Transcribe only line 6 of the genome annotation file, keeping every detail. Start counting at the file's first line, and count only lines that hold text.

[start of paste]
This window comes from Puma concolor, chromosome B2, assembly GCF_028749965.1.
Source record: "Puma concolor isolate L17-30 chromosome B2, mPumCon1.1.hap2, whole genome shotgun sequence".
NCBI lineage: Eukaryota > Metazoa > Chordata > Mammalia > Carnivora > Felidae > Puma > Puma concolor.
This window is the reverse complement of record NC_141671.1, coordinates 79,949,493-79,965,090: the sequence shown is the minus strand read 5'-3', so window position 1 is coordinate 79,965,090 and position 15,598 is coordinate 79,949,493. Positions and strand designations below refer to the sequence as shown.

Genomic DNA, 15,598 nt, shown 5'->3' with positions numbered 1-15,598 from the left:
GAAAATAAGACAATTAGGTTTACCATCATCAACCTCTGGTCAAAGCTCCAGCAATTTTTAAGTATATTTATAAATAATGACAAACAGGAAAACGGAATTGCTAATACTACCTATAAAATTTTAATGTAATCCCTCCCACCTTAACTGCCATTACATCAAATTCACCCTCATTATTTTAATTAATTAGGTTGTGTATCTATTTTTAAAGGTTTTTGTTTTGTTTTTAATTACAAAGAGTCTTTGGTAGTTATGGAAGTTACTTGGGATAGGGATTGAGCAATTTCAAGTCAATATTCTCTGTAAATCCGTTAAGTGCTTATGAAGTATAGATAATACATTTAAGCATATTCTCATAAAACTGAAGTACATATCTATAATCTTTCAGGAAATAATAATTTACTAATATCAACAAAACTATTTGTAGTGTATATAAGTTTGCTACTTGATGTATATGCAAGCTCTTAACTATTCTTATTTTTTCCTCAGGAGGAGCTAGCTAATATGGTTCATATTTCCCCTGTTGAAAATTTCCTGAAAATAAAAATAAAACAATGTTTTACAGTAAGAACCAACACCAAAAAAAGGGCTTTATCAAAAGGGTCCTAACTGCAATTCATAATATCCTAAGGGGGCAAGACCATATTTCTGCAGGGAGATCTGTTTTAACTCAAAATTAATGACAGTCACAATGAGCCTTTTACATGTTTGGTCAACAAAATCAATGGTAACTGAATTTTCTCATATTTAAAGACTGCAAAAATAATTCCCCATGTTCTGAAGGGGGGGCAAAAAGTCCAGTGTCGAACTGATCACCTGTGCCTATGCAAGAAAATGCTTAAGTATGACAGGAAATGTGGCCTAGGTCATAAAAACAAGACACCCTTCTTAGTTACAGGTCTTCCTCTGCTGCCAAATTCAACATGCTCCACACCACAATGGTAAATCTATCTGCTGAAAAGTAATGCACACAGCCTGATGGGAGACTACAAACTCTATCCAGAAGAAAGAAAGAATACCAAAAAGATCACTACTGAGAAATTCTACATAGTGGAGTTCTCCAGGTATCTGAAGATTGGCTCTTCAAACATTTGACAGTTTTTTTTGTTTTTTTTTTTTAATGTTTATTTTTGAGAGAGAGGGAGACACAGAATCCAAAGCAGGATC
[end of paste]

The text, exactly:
GAAAATAAGACAATTAGGTTTACCATCATCAACCTCTGGTCAAAGCTCCAGCAATTTTTAAGTATATTTATAAATAATGACAAACAGGAAAACGGAATTGCTAATACTACCTATAAAATTTTAATGTAATCCCTCCCACCTTAACTGCCATTACATCAAATTCACCCTCATTATTTTAATTAATTAGGTTGTGTATCTATTTTTAAAGGTTTTTGTTTTGTTTTTAATTACAAAGAGTCTTTGGTAGTTATGGAAGTTACTTGGGATAGGGATTGAGCAATTTCAAGTCAATATTCTCTGTAAATCCGTTAAGTGCTTATGAAGTATAGATAATACATTTAAGCATATTCTCATAAAACTGAAGTACATATCTATAATCTTTCAGGAAATAATAATTTACTAATATCAACAAAACTATTTGTAGTGTATATAAGTTTGCTACTTGATGTATATGCAAGCTCTTAACTATTCTTATTTTTTCCTCAGGAGGAGCTAGCTAATATGGTTCATATTTCCCCTGTTGAAAATTTCCTGAAAATAAAAATAAAACAATGTTTTACAGTAAGAACCAACACCAAAAAAAGGGCTTTATCAAAAGGGTCCTAACTGCAATTCATAATATCCTAAGGGGGCAAGACCATATTTCTGCAGGGAGATCTGTTTTAACTCAAAATTAATGACAGTCACAATGAGCCTTTTACATGTTTGGTCAACAAAATCAATGGTAACTGAATTTTCTCATATTTAAAGACTGCAAAAATAATTCCCCATGTTCTGAAGGGGGGGCAAAAAGTCCAGTGTCGAACTGATCACCTGTGCCTATGCAAGAAAATGCTTAAGTATGACAGGAAATGTGGCCTAGGTCATAAAAACAAGACACCCTTCTTAGTTACAGGTCTTCCTCTGCTGCCAAATTCAACATGCTCCACACCACAATGGTAAATCTATCTGCTGAAAAGTAATGCACACAGCCTGATGGGAGACTACAAACTCTATCCAGAAGAAAGAAAGAATACCAAAAAGATCACTACTGAGAAATTCTACATAGTGGAGTTCTCCAGGTATCTGAAGATTGGCTCTTCAAACATTTGACAGTTTTTTTTGTTTTTTTTTTTTAATGTTTATTTTTGAGAGAGAGGGAGACACAGAATCCAAAGCAGGATC